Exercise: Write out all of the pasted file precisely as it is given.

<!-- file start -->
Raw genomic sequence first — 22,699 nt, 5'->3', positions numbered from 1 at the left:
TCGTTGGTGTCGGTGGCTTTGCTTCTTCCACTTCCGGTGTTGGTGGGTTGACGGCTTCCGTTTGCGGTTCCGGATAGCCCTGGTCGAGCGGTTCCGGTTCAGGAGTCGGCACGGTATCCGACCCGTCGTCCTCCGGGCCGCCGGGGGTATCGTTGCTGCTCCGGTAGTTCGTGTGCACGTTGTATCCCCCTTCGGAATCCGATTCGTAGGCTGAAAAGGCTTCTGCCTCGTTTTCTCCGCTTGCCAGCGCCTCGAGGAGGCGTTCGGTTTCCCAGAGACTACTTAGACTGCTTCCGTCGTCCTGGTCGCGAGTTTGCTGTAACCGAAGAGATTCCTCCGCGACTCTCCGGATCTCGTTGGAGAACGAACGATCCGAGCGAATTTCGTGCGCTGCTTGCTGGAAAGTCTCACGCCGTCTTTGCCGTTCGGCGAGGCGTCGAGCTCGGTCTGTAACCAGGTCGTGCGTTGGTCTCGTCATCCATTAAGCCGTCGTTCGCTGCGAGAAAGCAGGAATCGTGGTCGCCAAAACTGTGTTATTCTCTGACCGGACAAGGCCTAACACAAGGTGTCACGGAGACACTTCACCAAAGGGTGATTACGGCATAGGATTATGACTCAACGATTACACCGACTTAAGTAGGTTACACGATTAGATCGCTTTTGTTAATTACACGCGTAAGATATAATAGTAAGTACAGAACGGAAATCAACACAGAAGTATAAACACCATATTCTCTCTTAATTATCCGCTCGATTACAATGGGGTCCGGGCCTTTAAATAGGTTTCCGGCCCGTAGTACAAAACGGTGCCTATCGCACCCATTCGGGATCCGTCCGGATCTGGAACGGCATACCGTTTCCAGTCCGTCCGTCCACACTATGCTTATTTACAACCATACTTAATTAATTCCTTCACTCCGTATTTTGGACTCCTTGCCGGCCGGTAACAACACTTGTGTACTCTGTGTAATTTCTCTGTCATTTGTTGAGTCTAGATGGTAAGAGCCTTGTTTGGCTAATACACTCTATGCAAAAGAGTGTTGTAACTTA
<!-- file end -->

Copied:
Raw genomic sequence first — 22,699 nt, 5'->3', positions numbered from 1 at the left:
TCGTTGGTGTCGGTGGCTTTGCTTCTTCCACTTCCGGTGTTGGTGGGTTGACGGCTTCCGTTTGCGGTTCCGGATAGCCCTGGTCGAGCGGTTCCGGTTCAGGAGTCGGCACGGTATCCGACCCGTCGTCCTCCGGGCCGCCGGGGGTATCGTTGCTGCTCCGGTAGTTCGTGTGCACGTTGTATCCCCCTTCGGAATCCGATTCGTAGGCTGAAAAGGCTTCTGCCTCGTTTTCTCCGCTTGCCAGCGCCTCGAGGAGGCGTTCGGTTTCCCAGAGACTACTTAGACTGCTTCCGTCGTCCTGGTCGCGAGTTTGCTGTAACCGAAGAGATTCCTCCGCGACTCTCCGGATCTCGTTGGAGAACGAACGATCCGAGCGAATTTCGTGCGCTGCTTGCTGGAAAGTCTCACGCCGTCTTTGCCGTTCGGCGAGGCGTCGAGCTCGGTCTGTAACCAGGTCGTGCGTTGGTCTCGTCATCCATTAAGCCGTCGTTCGCTGCGAGAAAGCAGGAATCGTGGTCGCCAAAACTGTGTTATTCTCTGACCGGACAAGGCCTAACACAAGGTGTCACGGAGACACTTCACCAAAGGGTGATTACGGCATAGGATTATGACTCAACGATTACACCGACTTAAGTAGGTTACACGATTAGATCGCTTTTGTTAATTACACGCGTAAGATATAATAGTAAGTACAGAACGGAAATCAACACAGAAGTATAAACACCATATTCTCTCTTAATTATCCGCTCGATTACAATGGGGTCCGGGCCTTTAAATAGGTTTCCGGCCCGTAGTACAAAACGGTGCCTATCGCACCCATTCGGGATCCGTCCGGATCTGGAACGGCATACCGTTTCCAGTCCGTCCGTCCACACTATGCTTATTTACAACCATACTTAATTAATTCCTTCACTCCGTATTTTGGACTCCTTGCCGGCCGGTAACAACACTTGTGTACTCTGTGTAATTTCTCTGTCATTTGTTGAGTCTAGATGGTAAGAGCCTTGTTTGGCTAATACACTCTATGCAAAAGAGTGTTGTAACTTA